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First Nations say ‘no’ to pipeline plans at Enbridge AGM

[[{“type”:”media”,”view_mode”:”media_large”,”fid”:”1218″,”attributes”:{“class”:”media-image alignright size-medium wp-image-14551″,”typeof”:”foaf:Image”,”style”:””,”width”:”225″,”height”:”165″,”title”:”no-pipelines-no-consent”,”alt”:””}}]]As reported in a previous blog, “Aboriginal groups in Western Canada have united against a proposed bitumen pipeline to British Columbia’s northern coast, saying the $5.5-billion Northern Gateway project has no future without the approval of communities along the route. The Yinka Dene Alliance, representing aboriginal communities along a quarter of the Enbridge pipeline project in B.C., were in Calgary Wednesday [May 11]  to attend the company’s annual meeting and argue the threat of oil spills on traditional lands and in the ocean outweigh any benefit the project could have.”

After marching from Enbridge headquarters to the site of the AGM, almost 100 supporters of the Yinka Dene Alliance chanted, drummed and handed out flyers outlining First Nation opposition to the Northern Gateway Pipeline as outlined in the Save the Fraser Declaration, which declares that “We will not allow the proposed Enbridge Northern Gateway Pipeline, or similar Tar Sands projects, to cross our lands, territories and watersheds, or the ocean migration routes of Fraser River salmon.”

Meanwhile, a delegation of First Nation representatives from the Yinka Dene Alliance spoke to shareholders inside the AGM, emerging to boisterous applause when they emerged to report to the crowd about what had happened inside.

One of the most compelling reports came from 10-year-old Ta’Kaiya Blaney of the Sliammon First Nation, who before entering the AGM as part of the delegation performed her song “Shallow Waters” at the demonstration. In March Enbridge refused to accept a speech written by Ta’Kaiya.

Ta’Kaiya said the following of Enbridge CEO and President Patrick Daniel: “What I don’t think he realizes is that you can’t live forever, and you can’t make money forever, and it’s the children that say no to the pipeline, they will be inheriting this. And one day they’ll be trying to clean up after his mess. He doesn’t realize that he … I mean, he doesn’t realize that he doesn’t own the planet. We don’t want the planet polluted. We don’t want to live in a big garbage dump.”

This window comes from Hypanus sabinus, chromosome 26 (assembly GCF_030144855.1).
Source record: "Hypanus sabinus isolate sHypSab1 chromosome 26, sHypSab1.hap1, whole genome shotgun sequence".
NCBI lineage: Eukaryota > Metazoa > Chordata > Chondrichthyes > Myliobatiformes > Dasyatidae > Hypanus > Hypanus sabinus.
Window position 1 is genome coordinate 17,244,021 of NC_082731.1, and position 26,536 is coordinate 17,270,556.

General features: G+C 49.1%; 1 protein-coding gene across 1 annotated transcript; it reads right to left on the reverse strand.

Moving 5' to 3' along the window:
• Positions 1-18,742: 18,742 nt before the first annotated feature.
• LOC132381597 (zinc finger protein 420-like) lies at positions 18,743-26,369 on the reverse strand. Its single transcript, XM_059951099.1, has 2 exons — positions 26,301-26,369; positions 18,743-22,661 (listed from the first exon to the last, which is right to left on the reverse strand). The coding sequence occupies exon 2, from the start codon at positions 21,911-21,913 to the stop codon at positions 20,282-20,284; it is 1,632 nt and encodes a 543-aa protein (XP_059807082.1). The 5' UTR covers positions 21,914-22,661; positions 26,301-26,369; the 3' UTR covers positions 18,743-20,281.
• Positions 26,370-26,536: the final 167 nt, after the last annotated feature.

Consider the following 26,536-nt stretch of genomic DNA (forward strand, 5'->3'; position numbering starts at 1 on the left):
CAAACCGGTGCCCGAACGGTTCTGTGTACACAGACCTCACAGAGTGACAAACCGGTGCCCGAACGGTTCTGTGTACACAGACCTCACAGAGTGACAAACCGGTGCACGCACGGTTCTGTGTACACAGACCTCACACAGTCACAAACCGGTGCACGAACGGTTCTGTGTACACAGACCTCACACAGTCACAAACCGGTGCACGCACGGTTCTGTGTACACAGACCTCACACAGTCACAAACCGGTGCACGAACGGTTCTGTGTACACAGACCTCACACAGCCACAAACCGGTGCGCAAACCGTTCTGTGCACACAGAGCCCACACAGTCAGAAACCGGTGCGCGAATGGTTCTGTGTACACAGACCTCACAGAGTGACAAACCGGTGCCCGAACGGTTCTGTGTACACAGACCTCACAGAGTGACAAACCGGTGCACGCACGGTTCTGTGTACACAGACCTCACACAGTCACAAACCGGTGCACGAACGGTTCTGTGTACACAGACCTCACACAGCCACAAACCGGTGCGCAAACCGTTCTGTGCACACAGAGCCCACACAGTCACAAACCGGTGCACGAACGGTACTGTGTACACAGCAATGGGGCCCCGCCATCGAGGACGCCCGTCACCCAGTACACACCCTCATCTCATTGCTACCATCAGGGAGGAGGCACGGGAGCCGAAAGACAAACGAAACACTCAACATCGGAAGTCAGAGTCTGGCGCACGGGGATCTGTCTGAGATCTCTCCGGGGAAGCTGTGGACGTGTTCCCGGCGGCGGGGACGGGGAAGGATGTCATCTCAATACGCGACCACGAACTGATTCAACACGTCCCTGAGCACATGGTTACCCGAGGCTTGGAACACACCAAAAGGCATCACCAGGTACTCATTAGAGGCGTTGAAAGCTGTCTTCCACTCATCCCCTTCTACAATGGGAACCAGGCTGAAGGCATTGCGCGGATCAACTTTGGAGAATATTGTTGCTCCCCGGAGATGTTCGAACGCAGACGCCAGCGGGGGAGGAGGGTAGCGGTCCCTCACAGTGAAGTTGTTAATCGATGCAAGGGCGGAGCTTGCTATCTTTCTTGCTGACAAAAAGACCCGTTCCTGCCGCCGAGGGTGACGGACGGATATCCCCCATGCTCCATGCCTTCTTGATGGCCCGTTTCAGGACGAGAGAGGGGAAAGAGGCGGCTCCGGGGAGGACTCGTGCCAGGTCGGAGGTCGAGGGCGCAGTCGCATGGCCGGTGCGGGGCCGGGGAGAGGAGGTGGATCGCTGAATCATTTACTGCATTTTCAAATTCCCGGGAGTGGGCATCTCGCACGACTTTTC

“They’re planning on turning our ‘no’ into a ‘yes,'” reported Anne Ketlo of the Nadleh Whut’en First Nation, another of the delegation which spoke to the AGM. “But I clarified that that no will never be a yes, because our future generations are at risk.”

Representative from five BC First Nations (Yinka Dene Alliance), three Alberta First Nations (Lubicon, Blood, and Alexander) and one Manitoba First Nation (Roseau River) also met the previous day and released a statement of solidarity stating, “We stand in solidarity with the Coastal First Nations, and the Nations who have signed the Save the Fraser Declaration, and we are united in stating that Enbridge Northern Gateway Pipeline and tanker project, as well as other fossil fuel development projects including Keystone XL, must not proceed without obtaining the free, prior and informed consent of all affected First Nations … If such consent is not obtained, no construction of such projects shall proceed.”

And on May 12 in Prince Rupert, BC, over 500 First Nations and citizens from across northern British Columbia also rallied at the annual convention of the North Central Local Government Association (NCLGA), a regional organization made up of town councils in northern BC, in opposition to Enbridge’s pipeline plan.